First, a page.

Record-breaking tropical depression forms in East Pacific
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About three weeks before the official start of the East Pacific hurricane season, the first tropical depression of the year has formed and officially broken records.
Far to the south and west of Mexico, a tropical low was churning at the end of this week. On the morning of Saturday, April 25, the low strengthened to become Tropical Depression 1E.
The tropical season for the East Pacific Ocean officially begins on May 15. The start of the tropical season for both the North Atlantic Ocean and the Central Pacific Ocean traditionally gets underway June 1.
"The tropical system was spinning over relatively warm waters, allowing for it to become a tropical depression," said AccuWeather Meteorologist Brett Edwards.
The atmosphere around a tropical low has a significant influence on its chances of developing into a tropical depression, tropical storm or hurricane. Both warm water and low wind shear are important for a tropical system to strengthen.
There is only a small window of time that Tropical Depression 1E will have access to these favorable conditions.
"The best chance for this system to strengthen, and remain organized is through early Sunday afternoon before it moves north into cooler waters and stronger winds," added Edwards.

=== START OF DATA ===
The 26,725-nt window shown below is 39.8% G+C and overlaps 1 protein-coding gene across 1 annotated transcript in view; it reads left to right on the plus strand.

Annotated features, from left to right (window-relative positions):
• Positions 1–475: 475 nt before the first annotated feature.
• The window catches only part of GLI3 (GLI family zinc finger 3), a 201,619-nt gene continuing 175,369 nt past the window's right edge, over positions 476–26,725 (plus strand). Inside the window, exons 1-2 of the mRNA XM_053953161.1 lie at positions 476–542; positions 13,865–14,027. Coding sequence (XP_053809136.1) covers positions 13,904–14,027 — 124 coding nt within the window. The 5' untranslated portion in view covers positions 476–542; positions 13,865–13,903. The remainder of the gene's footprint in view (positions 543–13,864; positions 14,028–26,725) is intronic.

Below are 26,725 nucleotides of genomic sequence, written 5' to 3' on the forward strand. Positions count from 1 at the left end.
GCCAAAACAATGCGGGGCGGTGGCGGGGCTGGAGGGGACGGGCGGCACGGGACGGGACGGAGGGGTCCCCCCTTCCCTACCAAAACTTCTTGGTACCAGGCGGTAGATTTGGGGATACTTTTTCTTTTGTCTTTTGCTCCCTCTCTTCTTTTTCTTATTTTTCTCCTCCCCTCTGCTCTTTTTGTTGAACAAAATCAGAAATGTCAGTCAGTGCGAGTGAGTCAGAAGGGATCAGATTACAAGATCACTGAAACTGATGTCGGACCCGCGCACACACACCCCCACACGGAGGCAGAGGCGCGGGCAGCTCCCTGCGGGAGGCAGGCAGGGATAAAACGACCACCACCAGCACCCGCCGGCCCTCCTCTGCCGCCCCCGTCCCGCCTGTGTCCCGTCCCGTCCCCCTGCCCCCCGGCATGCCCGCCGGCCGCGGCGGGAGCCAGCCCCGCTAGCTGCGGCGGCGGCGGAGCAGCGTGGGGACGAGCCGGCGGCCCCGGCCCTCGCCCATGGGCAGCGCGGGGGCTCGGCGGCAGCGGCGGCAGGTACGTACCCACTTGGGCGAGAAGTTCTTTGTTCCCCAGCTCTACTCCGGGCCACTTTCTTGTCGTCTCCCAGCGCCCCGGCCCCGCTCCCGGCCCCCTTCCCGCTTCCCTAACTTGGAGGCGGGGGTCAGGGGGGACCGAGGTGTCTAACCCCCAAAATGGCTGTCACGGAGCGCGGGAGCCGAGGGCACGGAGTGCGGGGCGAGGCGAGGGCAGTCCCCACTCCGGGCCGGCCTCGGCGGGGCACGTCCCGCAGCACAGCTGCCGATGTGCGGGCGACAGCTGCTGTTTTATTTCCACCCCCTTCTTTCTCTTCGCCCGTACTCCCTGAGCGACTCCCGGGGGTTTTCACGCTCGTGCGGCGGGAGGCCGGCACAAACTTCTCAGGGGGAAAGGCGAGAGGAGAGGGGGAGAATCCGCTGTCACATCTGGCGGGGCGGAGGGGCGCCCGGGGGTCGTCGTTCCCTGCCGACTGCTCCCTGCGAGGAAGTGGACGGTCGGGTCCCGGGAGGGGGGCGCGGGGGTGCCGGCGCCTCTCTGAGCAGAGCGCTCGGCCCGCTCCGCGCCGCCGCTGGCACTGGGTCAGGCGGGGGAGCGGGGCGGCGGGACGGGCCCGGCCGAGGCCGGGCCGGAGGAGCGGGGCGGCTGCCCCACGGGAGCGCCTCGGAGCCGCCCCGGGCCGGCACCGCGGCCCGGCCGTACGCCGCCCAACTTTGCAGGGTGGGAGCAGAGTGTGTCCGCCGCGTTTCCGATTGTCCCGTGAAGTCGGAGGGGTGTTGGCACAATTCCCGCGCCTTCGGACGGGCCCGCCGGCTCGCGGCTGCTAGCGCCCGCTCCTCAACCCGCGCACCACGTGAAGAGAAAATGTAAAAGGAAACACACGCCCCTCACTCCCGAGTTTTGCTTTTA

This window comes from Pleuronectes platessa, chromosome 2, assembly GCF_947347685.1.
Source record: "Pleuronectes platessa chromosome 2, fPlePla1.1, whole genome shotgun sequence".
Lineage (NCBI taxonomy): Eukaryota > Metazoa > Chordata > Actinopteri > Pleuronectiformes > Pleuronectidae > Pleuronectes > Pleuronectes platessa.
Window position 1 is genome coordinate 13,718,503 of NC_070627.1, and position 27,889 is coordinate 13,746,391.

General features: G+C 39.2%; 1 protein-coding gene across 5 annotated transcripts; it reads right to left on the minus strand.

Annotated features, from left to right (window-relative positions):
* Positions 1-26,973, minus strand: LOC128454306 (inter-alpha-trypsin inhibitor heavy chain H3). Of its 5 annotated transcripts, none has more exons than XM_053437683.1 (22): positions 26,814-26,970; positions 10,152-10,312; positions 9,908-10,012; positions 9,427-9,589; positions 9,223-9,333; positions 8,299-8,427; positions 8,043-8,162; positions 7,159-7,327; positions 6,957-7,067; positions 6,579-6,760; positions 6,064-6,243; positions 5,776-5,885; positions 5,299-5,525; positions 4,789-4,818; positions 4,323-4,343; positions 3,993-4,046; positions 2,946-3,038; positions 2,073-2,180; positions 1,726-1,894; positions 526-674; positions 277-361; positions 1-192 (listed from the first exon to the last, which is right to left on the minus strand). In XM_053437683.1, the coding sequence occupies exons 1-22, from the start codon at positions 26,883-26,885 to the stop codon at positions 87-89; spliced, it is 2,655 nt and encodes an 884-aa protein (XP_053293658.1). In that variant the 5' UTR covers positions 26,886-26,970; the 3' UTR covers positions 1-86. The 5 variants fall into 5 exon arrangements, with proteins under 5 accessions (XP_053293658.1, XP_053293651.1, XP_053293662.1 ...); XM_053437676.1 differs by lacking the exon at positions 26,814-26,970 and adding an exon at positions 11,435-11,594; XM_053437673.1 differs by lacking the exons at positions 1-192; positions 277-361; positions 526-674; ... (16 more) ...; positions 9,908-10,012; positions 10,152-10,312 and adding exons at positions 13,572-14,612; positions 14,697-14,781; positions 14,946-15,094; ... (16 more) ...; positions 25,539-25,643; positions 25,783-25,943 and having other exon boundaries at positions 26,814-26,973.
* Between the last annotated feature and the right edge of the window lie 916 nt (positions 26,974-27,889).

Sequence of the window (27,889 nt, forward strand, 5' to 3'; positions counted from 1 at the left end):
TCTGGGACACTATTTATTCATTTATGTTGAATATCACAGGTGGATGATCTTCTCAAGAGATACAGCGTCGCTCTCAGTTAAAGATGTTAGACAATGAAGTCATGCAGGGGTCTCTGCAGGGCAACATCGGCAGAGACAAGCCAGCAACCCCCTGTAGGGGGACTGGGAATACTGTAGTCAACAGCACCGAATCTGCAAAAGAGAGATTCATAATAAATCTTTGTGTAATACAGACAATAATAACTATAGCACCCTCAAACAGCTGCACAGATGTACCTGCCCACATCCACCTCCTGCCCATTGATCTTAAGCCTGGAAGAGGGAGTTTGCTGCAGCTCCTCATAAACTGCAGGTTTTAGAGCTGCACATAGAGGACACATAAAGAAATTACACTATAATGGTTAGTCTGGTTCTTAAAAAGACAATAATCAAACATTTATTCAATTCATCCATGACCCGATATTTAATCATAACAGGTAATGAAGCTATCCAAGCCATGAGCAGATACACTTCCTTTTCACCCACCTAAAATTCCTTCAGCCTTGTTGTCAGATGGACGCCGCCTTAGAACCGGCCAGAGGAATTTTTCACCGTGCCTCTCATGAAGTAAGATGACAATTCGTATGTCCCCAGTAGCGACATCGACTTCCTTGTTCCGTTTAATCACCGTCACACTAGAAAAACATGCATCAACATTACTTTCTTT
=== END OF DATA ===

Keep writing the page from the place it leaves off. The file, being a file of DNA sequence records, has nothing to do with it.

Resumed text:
By Sunday night, cooler waters and strong winds are likely to begin weakening the low.
The above satellite image shows a tropical low churning southwest of Mexico on the morning of Friday, April 24, 2020. The low strengthened to Tropical Depression 1E on Saturday. (Photo/RAMMB)
At this time, AccuWeather meteorologists believe the system is most likely to peak as a tropical depression.
Even just reaching tropical depression strength has allowed Tropical Depression 1E to become one for the record books.
While it is not unheard of for there to be some tropical activity in the Eastern Pacific before the official start of the tropical season, a tropical depression or named system during April has not happened in recorded history. Usually, early storms occur in the first half of May.
"There was a lack of consistent satellite coverage over the East Pacific until 1976, which has hindered the record keeping of pre-season storms early on," said Senior Meteorologist Dan Kottlowski, AccuWeather's top hurricane expert.
"Weak storms that were well removed from land, like this tropical low, were often ignored until the 1990s," added Kottlowski.
For those that have been recorded, storms that have formed prior to May 1 in the United States' jurisdiction of the Pacific Ocean have been in the Central Pacific Ocean, closer to Hawaii, where more monitoring was done.
The only recorded depression in April was in the Central Pacific in 1980. A tropical depression formed just east of the international date line in the Central Pacific Ocean, then eventually crossed the date line to become Severe Tropical Storm Carmen in the West Pacific Ocean.
Several storms have also formed in the Central Pacific Ocean in the month of January, including Tropical Storm Pali, which first became a depression on Jan. 7, 2016.
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